Hi Barbara and Glenn,
I have uploaded your Assignments 2 for you to review.
Barbara, Assignment 2
You are correct that when a team is small, it is hard to adhere to set milestones if the manager is constantly adding tasks to the team and changing priorities and timelines. This is usually the sign of a poor manager with little or no Web Project Management expertise. With a small team trying to work on multiple projects at one time is very difficult. Sometimes teams try to squeeze in work on other projects while waiting for approvals, but this is hard and can lead to mistakes. Underfunded and understaffed teams are an industry wide issue. In these situations it is sometimes possible to get the stakeholders to take on some of the work, but as you point out, this often leads to missed delivery dates.
Adopting an Agile approach can be daunting for an organization. When a team moves in this direction, you need the support from upper management, buy-in from the team members and stakeholders that understand and agree to this type of approach. There are different types of Agile practitioners including Scrum, Scrumban and DSDM (and dozens more.) It is worthwhile researching these various methods to determine which would work best in your organization. When estimating the budget for the transition period, include salary for an Agile coach who can help the team make the transition and don’t be afraid to take a look at sequential with Agile (although Agile purists would consider this advice blasphemous.)
Good write up and conclusions.
Feedback: Glenn, Assignment 2
I too had a small design company. I started out with two partners who both dropped out within three months leaving me a sole proprietor with sub-contractors doing my development.
Your assessment of why waterfall worked well for your clients is spot on. The projects and profile of your clients matches well with the sequential, staged process. It also works well because the approvals drives home to the client that progress is being made and the approval process tends to give the clients the idea that progress is being made and that they have made decisions. This tends to limit the amount of change requests however, it can also present challenges if the client has difficulty making decisions as they will delay the approval process. In this case when working with small businesses, give them a date the decision needs to be done to stay on track for the deadline and indicate that if you don’t hear from them the approval will be assumed. Follow up with an email that the date has arrived and they have a specified amount of time to indicate any changes. Often they are relieved not to have to make a decision and will let it ride. This lets you move forward.
Breaking planning into achievable pieces is a good idea. As you say, letting the client tell you what they need to have done rarely works well. It is important to listen for their goals, what benefit they want to get once the project is completed, but they rarely know the best way to achieve that. When they see you do know how to do that, through the conversations during the research and planning stage, they usually will develop confidence in your strategy suggestion. If they do, you often have a loyal client on your side.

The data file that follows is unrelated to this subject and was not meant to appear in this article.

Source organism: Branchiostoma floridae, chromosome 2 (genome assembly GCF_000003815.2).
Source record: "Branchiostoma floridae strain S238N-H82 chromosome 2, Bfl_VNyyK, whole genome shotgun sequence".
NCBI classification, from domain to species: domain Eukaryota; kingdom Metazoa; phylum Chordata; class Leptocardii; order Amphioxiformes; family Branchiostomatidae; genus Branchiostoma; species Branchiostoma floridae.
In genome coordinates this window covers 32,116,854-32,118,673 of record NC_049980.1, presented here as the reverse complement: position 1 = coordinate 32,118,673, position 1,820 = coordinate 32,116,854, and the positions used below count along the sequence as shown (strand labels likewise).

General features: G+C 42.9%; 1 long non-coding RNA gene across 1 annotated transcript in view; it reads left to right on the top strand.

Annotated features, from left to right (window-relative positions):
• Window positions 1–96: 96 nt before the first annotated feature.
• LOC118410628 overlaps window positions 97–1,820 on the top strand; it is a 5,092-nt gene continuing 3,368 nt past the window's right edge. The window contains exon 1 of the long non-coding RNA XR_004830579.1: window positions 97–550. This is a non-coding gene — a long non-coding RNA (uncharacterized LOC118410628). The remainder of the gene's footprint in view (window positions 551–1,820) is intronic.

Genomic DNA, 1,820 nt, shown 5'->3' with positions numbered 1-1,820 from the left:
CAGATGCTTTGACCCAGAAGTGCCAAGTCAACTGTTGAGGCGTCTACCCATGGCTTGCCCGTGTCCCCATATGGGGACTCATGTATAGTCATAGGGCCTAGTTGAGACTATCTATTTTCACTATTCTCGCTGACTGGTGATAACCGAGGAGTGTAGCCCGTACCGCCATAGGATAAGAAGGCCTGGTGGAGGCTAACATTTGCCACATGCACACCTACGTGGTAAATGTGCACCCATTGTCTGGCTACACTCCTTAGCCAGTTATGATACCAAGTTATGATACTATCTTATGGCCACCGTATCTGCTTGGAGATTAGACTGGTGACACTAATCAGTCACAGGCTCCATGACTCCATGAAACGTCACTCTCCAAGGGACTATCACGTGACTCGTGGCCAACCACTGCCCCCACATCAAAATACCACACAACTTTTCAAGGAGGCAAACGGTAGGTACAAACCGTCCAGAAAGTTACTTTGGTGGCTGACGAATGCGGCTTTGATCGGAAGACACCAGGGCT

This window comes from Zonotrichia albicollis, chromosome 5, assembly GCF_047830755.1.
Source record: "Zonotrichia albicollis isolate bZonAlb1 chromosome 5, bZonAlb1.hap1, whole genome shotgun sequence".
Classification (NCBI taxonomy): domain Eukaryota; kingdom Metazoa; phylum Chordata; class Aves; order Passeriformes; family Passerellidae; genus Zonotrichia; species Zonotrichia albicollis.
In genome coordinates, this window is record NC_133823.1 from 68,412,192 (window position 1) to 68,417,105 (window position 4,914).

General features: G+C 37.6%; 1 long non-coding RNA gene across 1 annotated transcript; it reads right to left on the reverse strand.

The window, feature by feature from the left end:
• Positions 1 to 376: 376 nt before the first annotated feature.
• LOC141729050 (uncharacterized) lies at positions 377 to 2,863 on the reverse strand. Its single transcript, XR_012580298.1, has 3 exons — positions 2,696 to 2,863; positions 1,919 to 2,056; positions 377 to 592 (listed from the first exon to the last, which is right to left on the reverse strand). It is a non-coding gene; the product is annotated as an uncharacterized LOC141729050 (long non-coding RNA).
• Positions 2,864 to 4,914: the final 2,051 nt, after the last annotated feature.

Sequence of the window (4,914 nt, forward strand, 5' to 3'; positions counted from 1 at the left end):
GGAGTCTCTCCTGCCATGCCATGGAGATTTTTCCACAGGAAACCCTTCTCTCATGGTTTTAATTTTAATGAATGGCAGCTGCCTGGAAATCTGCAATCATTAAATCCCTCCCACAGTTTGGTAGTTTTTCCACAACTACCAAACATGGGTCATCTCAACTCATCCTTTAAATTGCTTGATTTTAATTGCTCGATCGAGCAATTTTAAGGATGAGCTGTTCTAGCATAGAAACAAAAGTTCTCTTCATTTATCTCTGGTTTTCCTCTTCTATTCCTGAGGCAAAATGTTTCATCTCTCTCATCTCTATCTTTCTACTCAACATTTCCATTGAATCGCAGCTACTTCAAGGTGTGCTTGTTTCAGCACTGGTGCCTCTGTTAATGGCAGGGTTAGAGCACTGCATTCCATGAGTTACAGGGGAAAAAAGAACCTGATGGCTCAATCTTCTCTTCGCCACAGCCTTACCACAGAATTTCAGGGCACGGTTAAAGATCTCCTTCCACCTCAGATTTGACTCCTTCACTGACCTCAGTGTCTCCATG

You are so right about clients causing issues with content development. It is no longer enough to just put up a client’s existing brochure text on the site. It was actually never a good idea since people skim screen text and tend to read more closely print text, especially if they have requested a brochure. Just as once many of us would bring on board a graphic designer or database programmer either as a hire or as a sub-contractor, now it is important to do the same with content development. The nice advantage of this is that the content developer is responsible for meeting the content delivery milestones, eliminating the old situation of having clients delay the launch date because they would never deliver content. When they did finally deliver content it would often be in an unusable form.
Ongoing testing is important, but as you say, final testing avoids many problems and embarrassments. This is especially true if you are working with sub-contractractors in a dispersed development environment. It is just so easy for small bugs to creep in.
Ah, Web usability, one of my favorite topics. Poor usability hurts a businesses reputation. One thing to remember with clients, if they need things done as soon as possible they haven’t planned well and chances are they are unorganized. It is hard to turn down a client, especially if you are starting out and have just a few of them. However, once you feel your business is doing well, then you can start judging whether a client is worthwhile dealing with. A client that can’t wait for you to do the job well, (and this includes taking the time to incorporate usability into the strategy,) is a client that will drive you crazy. Have you noticed too, that often the client that needs everything done immediately, will often be the client that takes forever to approve something? Don’t let their poor business practices, damage your firm’s reputation. You don’t have to take every client. When your business can afford it, one of the best things you can do is turn down those clients that cost you so much stress, time and headaches!
If you have usability questions send them to me. I’m not sure how much we get into it as we progress through the course, but it is a favorite subject of mine.
Great job on assignment 2.